Do you remember where were you were and what you were doing the day the first iPhone was released? What about the moment when Senator Obama became a real contender for the White House? It is rare to experience a pivotal moment in history, and appreciate its significance in real time.
Last week, the New York Public Service Commission (PSC) approved a plan by New York’s largest utility, Consolidated Edison (ConEd), to distribute advanced meters (also known as “smart meters”) to more than 3.2 million electric and 1.2 million gas customers in New York City. Advanced meters, a key component of the smart grid, can unlock the many benefits of clean energy while empowering customers to take charge of their energy use. For me, this move by the PSC was a pivotal moment in New York City’s history. Read More
By: Rory Christian and Jacob Robinson
The seventh annual Climate Week NYC has kicked off, and it's invigorating to reflect on the progress to date since last September when over 400,000 activists demanded bold climate action at the People's Climate March. During the last year, Environmental Defense Fund (EDF) has continued to observe and nourish the growing appetite among America’s business community to move together on carbon reduction. This movement should not be understated, especially as New York regulators continue to move forward with the “Reforming the Energy Vision” (REV) proceeding.
Outlined in a set of regulatory proceedings, in which EDF has been deeply embedded, this vision for a cleaner, more affordable energy future has the potential to spur innovation, modernize the electric grid, and transform the century-old electricity system as we know it. If done right, REV will prepare New York for a future in which clean distributed energy resources (DERs) – such as microgrids, rooftop solar, battery storage, energy efficiency, and other on-site energy options – will play an increasingly important role in how the state makes, moves, interacts with, and uses energy.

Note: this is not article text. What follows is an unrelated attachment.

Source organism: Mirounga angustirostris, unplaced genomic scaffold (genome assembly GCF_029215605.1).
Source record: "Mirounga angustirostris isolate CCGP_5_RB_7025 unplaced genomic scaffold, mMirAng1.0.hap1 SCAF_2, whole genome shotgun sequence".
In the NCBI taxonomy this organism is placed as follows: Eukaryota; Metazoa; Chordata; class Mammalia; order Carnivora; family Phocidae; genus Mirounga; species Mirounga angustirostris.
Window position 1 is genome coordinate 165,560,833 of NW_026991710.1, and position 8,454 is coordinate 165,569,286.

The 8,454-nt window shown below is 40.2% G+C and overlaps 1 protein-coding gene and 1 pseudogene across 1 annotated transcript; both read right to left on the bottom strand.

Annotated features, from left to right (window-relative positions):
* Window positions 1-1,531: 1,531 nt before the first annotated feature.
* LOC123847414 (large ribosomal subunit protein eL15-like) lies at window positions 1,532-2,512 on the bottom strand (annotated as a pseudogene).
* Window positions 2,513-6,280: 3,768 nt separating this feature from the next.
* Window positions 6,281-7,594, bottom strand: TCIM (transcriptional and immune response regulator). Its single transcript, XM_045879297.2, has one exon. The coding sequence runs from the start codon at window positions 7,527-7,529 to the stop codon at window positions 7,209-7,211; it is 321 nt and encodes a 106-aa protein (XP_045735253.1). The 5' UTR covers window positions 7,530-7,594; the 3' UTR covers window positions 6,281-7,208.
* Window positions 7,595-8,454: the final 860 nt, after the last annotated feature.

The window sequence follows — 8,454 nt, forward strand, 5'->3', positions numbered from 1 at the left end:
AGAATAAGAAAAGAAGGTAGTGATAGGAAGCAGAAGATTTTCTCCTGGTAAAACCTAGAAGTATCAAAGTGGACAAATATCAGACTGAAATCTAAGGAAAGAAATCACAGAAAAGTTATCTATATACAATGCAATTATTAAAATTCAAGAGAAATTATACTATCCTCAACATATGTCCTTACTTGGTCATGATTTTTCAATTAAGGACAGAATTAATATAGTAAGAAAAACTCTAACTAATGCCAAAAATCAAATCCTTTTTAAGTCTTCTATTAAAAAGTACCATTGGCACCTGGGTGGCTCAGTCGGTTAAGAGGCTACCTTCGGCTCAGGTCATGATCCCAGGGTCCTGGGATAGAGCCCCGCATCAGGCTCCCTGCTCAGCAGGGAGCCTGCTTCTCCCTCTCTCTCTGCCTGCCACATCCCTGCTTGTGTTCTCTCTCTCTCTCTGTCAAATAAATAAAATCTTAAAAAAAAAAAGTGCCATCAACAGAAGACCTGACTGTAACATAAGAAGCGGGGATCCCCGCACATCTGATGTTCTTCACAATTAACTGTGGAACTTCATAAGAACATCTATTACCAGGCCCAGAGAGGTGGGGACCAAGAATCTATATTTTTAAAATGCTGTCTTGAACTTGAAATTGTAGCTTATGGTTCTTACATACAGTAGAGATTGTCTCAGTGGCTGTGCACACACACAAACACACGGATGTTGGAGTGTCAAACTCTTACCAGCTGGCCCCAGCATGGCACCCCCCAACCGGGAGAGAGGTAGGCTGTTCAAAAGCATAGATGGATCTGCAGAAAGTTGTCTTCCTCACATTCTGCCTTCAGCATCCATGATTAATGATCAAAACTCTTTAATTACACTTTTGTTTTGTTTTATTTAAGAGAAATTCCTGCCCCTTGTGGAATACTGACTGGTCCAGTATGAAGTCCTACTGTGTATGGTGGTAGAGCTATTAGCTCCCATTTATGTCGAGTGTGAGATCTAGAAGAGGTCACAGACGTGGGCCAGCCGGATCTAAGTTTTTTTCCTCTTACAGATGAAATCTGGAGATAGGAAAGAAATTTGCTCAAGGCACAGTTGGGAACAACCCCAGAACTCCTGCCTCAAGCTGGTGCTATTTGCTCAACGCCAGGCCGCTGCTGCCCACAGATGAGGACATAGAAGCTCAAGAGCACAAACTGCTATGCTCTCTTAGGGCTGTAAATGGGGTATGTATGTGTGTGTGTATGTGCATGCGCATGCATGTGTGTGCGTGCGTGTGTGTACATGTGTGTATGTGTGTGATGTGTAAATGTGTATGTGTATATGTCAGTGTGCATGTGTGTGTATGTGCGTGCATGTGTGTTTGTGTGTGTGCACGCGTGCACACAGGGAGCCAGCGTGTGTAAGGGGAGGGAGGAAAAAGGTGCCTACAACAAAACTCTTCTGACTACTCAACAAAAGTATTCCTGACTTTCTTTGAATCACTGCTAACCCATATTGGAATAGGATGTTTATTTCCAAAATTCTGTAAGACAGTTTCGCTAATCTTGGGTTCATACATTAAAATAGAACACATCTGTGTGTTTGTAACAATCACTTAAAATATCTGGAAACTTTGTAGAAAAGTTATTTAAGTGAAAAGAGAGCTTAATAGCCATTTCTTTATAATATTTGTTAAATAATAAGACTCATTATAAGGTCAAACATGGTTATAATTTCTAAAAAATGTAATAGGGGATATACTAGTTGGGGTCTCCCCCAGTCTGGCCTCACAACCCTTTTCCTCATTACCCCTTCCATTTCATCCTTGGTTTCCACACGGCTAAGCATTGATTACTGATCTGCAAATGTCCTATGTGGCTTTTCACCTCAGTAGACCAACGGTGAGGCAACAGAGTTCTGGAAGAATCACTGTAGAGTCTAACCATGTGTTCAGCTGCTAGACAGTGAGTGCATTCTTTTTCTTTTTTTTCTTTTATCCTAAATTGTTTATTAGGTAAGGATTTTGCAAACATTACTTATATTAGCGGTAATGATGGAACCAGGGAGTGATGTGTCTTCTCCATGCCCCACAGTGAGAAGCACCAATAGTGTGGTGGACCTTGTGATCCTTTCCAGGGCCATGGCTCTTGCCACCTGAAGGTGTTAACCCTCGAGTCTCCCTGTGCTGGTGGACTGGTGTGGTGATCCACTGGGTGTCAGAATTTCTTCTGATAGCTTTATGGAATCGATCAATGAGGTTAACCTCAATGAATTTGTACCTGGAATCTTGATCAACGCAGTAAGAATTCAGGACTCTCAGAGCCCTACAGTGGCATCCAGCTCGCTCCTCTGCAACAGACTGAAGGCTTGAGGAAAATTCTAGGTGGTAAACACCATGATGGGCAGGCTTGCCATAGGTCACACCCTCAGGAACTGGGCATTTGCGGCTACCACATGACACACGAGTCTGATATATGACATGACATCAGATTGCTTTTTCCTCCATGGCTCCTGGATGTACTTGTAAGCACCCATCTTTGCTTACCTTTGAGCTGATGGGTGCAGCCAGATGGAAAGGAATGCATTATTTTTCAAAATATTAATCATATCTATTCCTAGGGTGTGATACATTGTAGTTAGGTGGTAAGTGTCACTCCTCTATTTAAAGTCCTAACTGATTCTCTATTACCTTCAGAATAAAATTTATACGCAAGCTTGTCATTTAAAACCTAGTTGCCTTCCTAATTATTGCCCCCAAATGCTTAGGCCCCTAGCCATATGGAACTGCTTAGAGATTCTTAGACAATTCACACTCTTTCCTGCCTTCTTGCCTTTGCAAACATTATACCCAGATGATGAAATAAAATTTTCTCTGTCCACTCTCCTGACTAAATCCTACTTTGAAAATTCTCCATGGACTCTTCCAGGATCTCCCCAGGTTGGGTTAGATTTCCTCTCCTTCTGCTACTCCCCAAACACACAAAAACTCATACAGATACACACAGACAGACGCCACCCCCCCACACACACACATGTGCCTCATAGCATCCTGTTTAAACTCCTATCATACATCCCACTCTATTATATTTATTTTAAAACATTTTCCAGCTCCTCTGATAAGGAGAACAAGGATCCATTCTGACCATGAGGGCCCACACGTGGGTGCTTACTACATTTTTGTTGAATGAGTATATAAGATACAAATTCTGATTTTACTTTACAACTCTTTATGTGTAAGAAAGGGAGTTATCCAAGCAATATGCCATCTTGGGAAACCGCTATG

While it’s important that governments craft the clean energy rulebooks, leadership can and should also come from industry, as EDF’s Tom Murray urged earlier this year. Organizations across sectors are already paving the road for strong regulatory reform that values clean DERs and customer engagement. EDF’s own Climate Corps program is proof of this. But what New York’s business leaders really want is regulatory certainty that the clean energy investments they’re making now – or at least considering –will pay off once NY REV is implemented. Read More
These are exciting times. New York’s ‘Reforming the Energy Vision’ (REV) has paved the way for change of unprecedented proportions. New York regulators are preparing the state for a future in which rooftop solar installations are ubiquitous and the rumbling staccato of gasoline-fueled automobiles is replaced by the relative silence of electric vehicles.
While more rooftop solar energy and electric vehicles are certainly part of our energy future, some of the biggest changes are likely to come from less visible – and less obvious – sources, particularly for customers in densely populated metropolitan areas and low-income customers, who make up a significant portion of New York state’s customer base.
Urban dwellers, for whom mass transit is a central part of daily life and owning your own rooftop is less common, may view electric cars, rooftop solar, wind, battery storage, and on-site energy generation as appealing, but also abstractions more suitable for upstate homeowners than those living in crowded apartment buildings.
For these customers, the opportunity to contribute to a clean energy future will be guided largely by the domain of Adam Smith’s invisible hand: economic forces that enable greater control over how much energy is used and at what price. Read More